The last month of summer is already here! Time goes so quickly, especially when you plan around the seasons. There is always something to do or prepare for.
What to sow this month: Broccoli, cauliflower, cabbage, Brussel sprouts, bok choy, carrots, beetroot, leeks, spring onions, lettuce, fennel, swedes, turnips, parsnips
What to plant from seedlings: Broccoli, cauliflower, cabbage, Brussel sprouts, basil, coriander, leeks, fennel
February has to be one of the most rewarding months for the NZ vegetable garden. Your summer crops will be ripening quickly in the heat and you may find yourself overloaded with produce. Finding ways to preserve your excess fruits and vegetables is one of my favourite things to do and it means you can enjoy your homegrown bounty all year round. I have been canning, dehyrdating and fermenting and it’s been so fun! I’m working on a few favourite recipes to share in the future.
In the Garden
Just because Autumn is around the corner, doesn’t mean the heat is stopping. February is one of the hottest months in NZ, and judging from how this summer has been so far, this February won’t be an exception.Therefore, keeping your garden hydrated is still at the top of the list.*
*Do remember though: a deep longer watering is better than many quick ones. This will ensure the water has time to actually reach the plant roots.
Keep on top of liquid feeding! I make all my own liquid fertilisers (see my post here), and in summer I need to replenish my supply regularly as I am using it so often. Liquid feeding your plants every one to two weeks in summer is great to give them that extra boost they need to keep producing.
Some of your leafy greens and herbs that are not so heat tolerant may start bolting and going to seed. Try your hand at seed saving so you can resow these next season. Leave the seeds on the plant to dry out completely before cutting them down and placing them in a brown paper bag. Keep your seeds in a cool, dry, dark place until you are ready to use them.
If you are wanting to seed save from plants such as zucchini or cucumber, wait until the plant is nearing the end of its life before letting one vegetable grow to full size. This is because, if the plant is putting its energy into growing a zucchini to full size, it’ll put less energy into producing more flowers and produce for you.
Once you have harvested a decent amount, let a few of the healthiest vegetables on the plant grow to full size. Zucchinis will grow huge and their skin will harden when they are mature. Cucumbers will turn yellow. Once mature, you can scoop the seeds out from the middle and wash them well to remove the pulp. The same goes for pumpkin seed saving. Once collected, let the seeds dry out completely on a tray before storing in a dry, cool and dark place.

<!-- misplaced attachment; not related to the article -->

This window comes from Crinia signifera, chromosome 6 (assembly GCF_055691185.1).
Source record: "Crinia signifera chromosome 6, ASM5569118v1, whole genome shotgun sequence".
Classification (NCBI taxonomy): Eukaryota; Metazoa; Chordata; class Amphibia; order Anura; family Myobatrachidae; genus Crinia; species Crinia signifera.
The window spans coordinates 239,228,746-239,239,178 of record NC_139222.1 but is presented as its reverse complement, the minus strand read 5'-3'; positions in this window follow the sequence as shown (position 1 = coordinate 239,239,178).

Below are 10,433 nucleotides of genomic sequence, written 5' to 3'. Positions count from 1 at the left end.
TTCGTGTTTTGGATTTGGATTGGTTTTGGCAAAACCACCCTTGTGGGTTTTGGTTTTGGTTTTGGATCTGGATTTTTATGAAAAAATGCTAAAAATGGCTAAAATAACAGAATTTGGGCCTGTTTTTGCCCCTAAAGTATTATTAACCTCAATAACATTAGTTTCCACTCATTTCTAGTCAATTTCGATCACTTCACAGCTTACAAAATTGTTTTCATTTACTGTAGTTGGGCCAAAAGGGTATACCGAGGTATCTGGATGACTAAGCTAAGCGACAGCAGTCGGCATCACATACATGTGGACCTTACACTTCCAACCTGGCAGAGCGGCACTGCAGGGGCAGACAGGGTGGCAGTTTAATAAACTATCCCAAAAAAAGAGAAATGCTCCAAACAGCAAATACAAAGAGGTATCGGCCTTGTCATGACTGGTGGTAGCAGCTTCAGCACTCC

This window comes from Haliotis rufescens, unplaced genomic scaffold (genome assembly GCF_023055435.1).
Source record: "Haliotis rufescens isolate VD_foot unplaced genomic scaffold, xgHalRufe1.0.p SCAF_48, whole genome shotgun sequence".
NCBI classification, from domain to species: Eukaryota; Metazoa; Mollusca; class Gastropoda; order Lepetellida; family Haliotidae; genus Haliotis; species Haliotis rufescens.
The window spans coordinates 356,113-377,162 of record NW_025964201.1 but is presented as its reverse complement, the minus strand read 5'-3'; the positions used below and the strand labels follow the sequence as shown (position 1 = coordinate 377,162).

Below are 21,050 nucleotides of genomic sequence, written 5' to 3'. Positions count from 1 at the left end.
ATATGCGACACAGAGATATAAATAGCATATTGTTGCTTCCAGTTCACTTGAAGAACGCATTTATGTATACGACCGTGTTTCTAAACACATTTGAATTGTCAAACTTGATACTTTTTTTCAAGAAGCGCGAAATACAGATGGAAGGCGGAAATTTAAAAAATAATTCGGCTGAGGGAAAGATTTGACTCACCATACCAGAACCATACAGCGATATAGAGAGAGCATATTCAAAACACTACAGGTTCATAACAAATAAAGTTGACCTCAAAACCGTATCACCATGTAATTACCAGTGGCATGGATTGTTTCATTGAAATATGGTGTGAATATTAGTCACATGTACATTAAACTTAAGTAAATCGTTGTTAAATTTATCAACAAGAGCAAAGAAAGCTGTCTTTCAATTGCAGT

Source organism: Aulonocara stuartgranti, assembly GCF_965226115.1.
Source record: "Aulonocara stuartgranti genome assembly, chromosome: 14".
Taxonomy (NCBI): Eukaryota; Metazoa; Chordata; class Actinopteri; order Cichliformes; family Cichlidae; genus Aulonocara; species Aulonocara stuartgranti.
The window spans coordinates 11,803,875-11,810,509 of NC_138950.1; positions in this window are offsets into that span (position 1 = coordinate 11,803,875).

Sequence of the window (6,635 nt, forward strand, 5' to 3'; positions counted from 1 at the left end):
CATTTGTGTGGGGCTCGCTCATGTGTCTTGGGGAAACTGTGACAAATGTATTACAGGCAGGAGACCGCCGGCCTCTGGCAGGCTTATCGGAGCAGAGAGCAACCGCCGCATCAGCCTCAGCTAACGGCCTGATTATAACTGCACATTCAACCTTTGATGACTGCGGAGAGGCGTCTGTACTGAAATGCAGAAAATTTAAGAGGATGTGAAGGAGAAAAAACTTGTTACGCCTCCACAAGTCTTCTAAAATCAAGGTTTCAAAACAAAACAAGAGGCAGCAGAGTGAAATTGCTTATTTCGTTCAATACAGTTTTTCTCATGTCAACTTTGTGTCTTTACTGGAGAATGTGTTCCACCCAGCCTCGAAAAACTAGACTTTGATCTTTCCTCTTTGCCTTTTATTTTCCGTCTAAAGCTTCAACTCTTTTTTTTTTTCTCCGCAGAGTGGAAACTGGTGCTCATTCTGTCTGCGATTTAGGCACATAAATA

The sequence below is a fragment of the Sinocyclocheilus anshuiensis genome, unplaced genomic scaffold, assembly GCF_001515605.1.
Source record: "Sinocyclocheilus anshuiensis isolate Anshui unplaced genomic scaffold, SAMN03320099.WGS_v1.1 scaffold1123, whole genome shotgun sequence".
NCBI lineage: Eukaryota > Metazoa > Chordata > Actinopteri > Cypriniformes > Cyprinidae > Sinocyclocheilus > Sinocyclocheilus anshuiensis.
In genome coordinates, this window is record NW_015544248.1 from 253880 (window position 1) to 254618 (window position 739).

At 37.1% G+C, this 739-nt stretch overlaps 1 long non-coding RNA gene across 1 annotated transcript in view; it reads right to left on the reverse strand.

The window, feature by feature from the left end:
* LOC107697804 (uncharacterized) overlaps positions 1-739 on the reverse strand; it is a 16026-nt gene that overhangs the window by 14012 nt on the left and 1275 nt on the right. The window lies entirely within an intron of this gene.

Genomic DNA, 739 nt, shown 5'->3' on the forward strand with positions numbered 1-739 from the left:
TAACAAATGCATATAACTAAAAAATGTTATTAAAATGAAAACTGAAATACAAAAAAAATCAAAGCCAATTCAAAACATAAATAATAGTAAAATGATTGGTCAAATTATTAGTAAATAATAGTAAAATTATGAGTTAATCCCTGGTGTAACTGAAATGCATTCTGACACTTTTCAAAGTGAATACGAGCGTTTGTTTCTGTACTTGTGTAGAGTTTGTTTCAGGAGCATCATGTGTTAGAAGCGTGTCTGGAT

Beans seeds can be collected by letting the pods dry completely on the vine until they rattle when you shake them.
Prepping autumn garden beds
My own garden is still very full of summer crop so I don’t have a lot of room to start preparing yet but I do make the most of each little space that comes up and I have prepared a few small sections for some of my autumn crops.
Your soil will have been very busy and depleted over summer so you want to add nutrients back in. Spread a layer of rich organic matters such as leaf mould, worm castings, aged manure or seaweed over your soil. I use a deep mulching method in my garden so I don’t work any of this stuff ‘in’ to the soil. I place it on top and then plant right into it. This layer also works as a barrier for weeds.
Start off your brassica and leek seedlings now if you haven’t already done so. If you are planting out any brassica seedlings already, be aware the white butterfly is still out so it pays to cover them with a net.
Your strawberries will be producing many runners around this time. Once these runners have rooted you can snip them off the parent plant and replant them as their own individual plant. A strawberry plant does its best producing in the first three years, so it’s a good idea to replace the older plants with some of these new plants.
At this time of year, I have a whole heap of compost piles. It’s so easy to just throw any green waste in a pile. Any leaves I chop back, or plants I pull out all get dumped (semi-nicely) in a pile. I mix it in with some carbon (dead leaves, straw, hay) and let it do its thing. Because they are dotted all around my garden, once it has broken down I can use it straight in the garden without having to cart it around too far.
If your plants were hit by any diseases such as blight or curley leaf , or were plagued by pysllids, do not compost these leaves to avoid spreading these problems to next season. Instead, burn or bin these infected leaves.
Want to see my personal February garden to do? Watch the video below.